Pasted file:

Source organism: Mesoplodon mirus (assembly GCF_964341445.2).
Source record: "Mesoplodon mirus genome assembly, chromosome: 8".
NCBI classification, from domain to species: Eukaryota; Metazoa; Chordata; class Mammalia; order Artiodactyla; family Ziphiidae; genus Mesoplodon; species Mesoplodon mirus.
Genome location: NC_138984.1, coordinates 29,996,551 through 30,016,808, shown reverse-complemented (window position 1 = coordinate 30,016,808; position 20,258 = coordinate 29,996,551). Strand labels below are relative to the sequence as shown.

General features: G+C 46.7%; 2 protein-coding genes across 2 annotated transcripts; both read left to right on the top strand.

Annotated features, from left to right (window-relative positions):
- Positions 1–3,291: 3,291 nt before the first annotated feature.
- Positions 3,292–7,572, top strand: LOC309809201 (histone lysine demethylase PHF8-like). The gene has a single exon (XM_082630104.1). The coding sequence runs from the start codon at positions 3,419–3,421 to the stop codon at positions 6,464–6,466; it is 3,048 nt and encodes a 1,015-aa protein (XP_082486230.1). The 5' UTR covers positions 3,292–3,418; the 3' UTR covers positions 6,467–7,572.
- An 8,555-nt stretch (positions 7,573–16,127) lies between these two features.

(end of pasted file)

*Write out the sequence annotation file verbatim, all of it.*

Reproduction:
Source organism: Mesoplodon mirus (assembly GCF_964341445.2).
Source record: "Mesoplodon mirus genome assembly, chromosome: 8".
NCBI classification, from domain to species: Eukaryota; Metazoa; Chordata; class Mammalia; order Artiodactyla; family Ziphiidae; genus Mesoplodon; species Mesoplodon mirus.
Genome location: NC_138984.1, coordinates 29,996,551 through 30,016,808, shown reverse-complemented (window position 1 = coordinate 30,016,808; position 20,258 = coordinate 29,996,551). Strand labels below are relative to the sequence as shown.

General features: G+C 46.7%; 2 protein-coding genes across 2 annotated transcripts; both read left to right on the top strand.

Annotated features, from left to right (window-relative positions):
- Positions 1–3,291: 3,291 nt before the first annotated feature.
- Positions 3,292–7,572, top strand: LOC309809201 (histone lysine demethylase PHF8-like). The gene has a single exon (XM_082630104.1). The coding sequence runs from the start codon at positions 3,419–3,421 to the stop codon at positions 6,464–6,466; it is 3,048 nt and encodes a 1,015-aa protein (XP_082486230.1). The 5' UTR covers positions 3,292–3,418; the 3' UTR covers positions 6,467–7,572.
- An 8,555-nt stretch (positions 7,573–16,127) lies between these two features.